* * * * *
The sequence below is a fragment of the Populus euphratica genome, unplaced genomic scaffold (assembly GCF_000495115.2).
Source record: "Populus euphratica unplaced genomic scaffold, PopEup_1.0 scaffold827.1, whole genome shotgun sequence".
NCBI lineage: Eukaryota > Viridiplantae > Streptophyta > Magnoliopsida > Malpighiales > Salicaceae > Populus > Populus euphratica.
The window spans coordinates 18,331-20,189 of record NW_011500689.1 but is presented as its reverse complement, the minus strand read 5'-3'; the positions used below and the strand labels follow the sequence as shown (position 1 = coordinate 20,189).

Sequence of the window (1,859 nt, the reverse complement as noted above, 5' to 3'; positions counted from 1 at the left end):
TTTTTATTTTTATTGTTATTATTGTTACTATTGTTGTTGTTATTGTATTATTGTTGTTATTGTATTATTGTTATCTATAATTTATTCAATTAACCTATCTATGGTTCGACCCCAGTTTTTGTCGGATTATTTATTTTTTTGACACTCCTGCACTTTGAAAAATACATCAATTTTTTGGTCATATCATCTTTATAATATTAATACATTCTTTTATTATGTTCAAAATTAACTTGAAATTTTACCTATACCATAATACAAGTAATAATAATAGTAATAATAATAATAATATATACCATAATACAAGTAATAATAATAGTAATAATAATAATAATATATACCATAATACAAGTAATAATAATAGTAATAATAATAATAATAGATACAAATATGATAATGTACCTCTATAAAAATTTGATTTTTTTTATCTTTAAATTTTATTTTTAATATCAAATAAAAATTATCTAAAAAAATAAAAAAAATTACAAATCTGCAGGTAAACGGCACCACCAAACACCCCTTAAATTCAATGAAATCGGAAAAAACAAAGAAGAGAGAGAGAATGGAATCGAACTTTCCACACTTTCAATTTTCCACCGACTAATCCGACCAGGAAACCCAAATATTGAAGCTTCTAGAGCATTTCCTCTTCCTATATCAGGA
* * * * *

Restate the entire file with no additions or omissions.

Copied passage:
The sequence below is a fragment of the Populus euphratica genome, unplaced genomic scaffold (assembly GCF_000495115.2).
Source record: "Populus euphratica unplaced genomic scaffold, PopEup_1.0 scaffold827.1, whole genome shotgun sequence".
NCBI lineage: Eukaryota > Viridiplantae > Streptophyta > Magnoliopsida > Malpighiales > Salicaceae > Populus > Populus euphratica.
The window spans coordinates 18,331-20,189 of record NW_011500689.1 but is presented as its reverse complement, the minus strand read 5'-3'; the positions used below and the strand labels follow the sequence as shown (position 1 = coordinate 20,189).

Sequence of the window (1,859 nt, the reverse complement as noted above, 5' to 3'; positions counted from 1 at the left end):
TTTTTATTTTTATTGTTATTATTGTTACTATTGTTGTTGTTATTGTATTATTGTTGTTATTGTATTATTGTTATCTATAATTTATTCAATTAACCTATCTATGGTTCGACCCCAGTTTTTGTCGGATTATTTATTTTTTTGACACTCCTGCACTTTGAAAAATACATCAATTTTTTGGTCATATCATCTTTATAATATTAATACATTCTTTTATTATGTTCAAAATTAACTTGAAATTTTACCTATACCATAATACAAGTAATAATAATAGTAATAATAATAATAATATATACCATAATACAAGTAATAATAATAGTAATAATAATAATAATATATACCATAATACAAGTAATAATAATAGTAATAATAATAATAATAGATACAAATATGATAATGTACCTCTATAAAAATTTGATTTTTTTTATCTTTAAATTTTATTTTTAATATCAAATAAAAATTATCTAAAAAAATAAAAAAAATTACAAATCTGCAGGTAAACGGCACCACCAAACACCCCTTAAATTCAATGAAATCGGAAAAAACAAAGAAGAGAGAGAGAATGGAATCGAACTTTCCACACTTTCAATTTTCCACCGACTAATCCGACCAGGAAACCCAAATATTGAAGCTTCTAGAGCATTTCCTCTTCCTATATCAGGA